Absolutely. I think that every time we make a record we try to explore different things musically: lyrically and melodically. On the last record, there’s a lot of songs in the minor key. I don’t know if it was really something that we did intentionally or it was really thought out but the minor key just tends to have little bit of a sadder, more sombre tone. And we found that touring with those songs, even if they were hard rocking songs, it was harder to get the full energy out of them because a song in minor key just feels a little dark. In this record, we knew that we wanted to return to a little bit more of the major key and make songs that a little bit more upbeat and were fun to play live and fun to sing along to. We wanted to focus on some positive energy in these songs. We have the rest of our lives to make music, and maybe our next record will be really dark and sad but that’s not what we’re feeling right now and we’d be fooling anyone if we tried to act differently. We’re feeling pretty good.

So was it the relative lack of success of ‘Santi’ in comparison to ‘Almost Here’ that drove the change?
I wouldn’t say that we ever felt that it was a less successful record. We plan on being a band for a very long time and we plan on a lot of records. I think that now with the Internet pretty much being the number 1 source of music, the attention span of people has gone down a lot and that the idea of an artist’s career has kind of deteriorated a little bit.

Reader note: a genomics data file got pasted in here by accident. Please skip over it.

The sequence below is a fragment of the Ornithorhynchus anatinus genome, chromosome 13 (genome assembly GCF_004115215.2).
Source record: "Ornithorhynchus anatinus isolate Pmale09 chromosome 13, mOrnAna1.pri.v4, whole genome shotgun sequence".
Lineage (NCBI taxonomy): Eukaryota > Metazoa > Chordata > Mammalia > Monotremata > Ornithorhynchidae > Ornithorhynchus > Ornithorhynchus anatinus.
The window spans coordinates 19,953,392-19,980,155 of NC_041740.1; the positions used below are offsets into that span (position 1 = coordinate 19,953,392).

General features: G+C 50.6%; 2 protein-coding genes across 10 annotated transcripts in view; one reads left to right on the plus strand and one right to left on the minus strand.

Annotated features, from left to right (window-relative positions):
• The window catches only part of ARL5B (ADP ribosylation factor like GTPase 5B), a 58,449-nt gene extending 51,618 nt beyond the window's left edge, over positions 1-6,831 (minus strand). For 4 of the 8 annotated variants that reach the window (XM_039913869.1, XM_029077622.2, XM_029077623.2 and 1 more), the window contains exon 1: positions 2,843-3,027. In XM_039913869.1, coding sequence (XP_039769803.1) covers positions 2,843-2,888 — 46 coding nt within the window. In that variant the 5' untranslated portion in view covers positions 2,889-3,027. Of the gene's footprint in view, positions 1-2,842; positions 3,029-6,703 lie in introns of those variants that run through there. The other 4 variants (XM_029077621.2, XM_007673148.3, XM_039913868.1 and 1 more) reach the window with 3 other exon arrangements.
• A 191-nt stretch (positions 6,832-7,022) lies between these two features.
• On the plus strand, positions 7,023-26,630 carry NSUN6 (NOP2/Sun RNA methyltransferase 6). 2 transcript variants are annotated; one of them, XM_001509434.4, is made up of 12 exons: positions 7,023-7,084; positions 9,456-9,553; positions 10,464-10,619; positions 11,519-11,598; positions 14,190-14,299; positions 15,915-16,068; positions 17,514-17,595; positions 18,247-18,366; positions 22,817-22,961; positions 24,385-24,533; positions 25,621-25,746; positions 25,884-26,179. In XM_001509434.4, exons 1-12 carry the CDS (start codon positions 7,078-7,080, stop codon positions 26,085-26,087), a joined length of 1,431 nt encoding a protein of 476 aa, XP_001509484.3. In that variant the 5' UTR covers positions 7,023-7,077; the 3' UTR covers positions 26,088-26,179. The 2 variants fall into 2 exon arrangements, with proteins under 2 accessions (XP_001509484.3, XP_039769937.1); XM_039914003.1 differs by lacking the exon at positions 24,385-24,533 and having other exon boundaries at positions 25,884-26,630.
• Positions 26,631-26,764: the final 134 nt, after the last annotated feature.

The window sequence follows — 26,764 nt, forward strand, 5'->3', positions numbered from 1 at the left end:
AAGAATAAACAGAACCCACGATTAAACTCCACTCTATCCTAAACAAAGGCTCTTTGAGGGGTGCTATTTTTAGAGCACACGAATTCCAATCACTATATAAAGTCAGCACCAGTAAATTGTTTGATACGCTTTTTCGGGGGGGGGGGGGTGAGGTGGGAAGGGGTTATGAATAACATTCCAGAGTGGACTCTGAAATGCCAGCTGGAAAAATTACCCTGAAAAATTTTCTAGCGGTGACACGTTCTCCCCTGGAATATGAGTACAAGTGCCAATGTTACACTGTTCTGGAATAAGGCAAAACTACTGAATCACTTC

We’ll put out a new record and they’ll say, “this is crap, I don’t like it”. In actuality, if you don’t like this record, then so be it. We’ll bring out new ones and maybe you’ll like those but if not then I guess we’ve lost you.

But we always felt pretty good about the last record. Surprisingly, when we play songs from the last record, they tend to go over better than the songs from the first record. At least a handful of them seem to be our more successful songs.

People often ask us how we feel about the negative reaction to the previous record. I think that we just try to play the songs the best we can. It’s like when Bob Dylan first ever played ‘Like A Rolling Stone’, and when he first started playing with his full electric band, people used to boo him and throw things at him and stuff but ultimately those are the songs that he’s remembered for; those are his best songs. No one knew it at the time but those were the songs that were gonna influence the next fifty years of music, so you never know.

How do you think it will reflect in sales?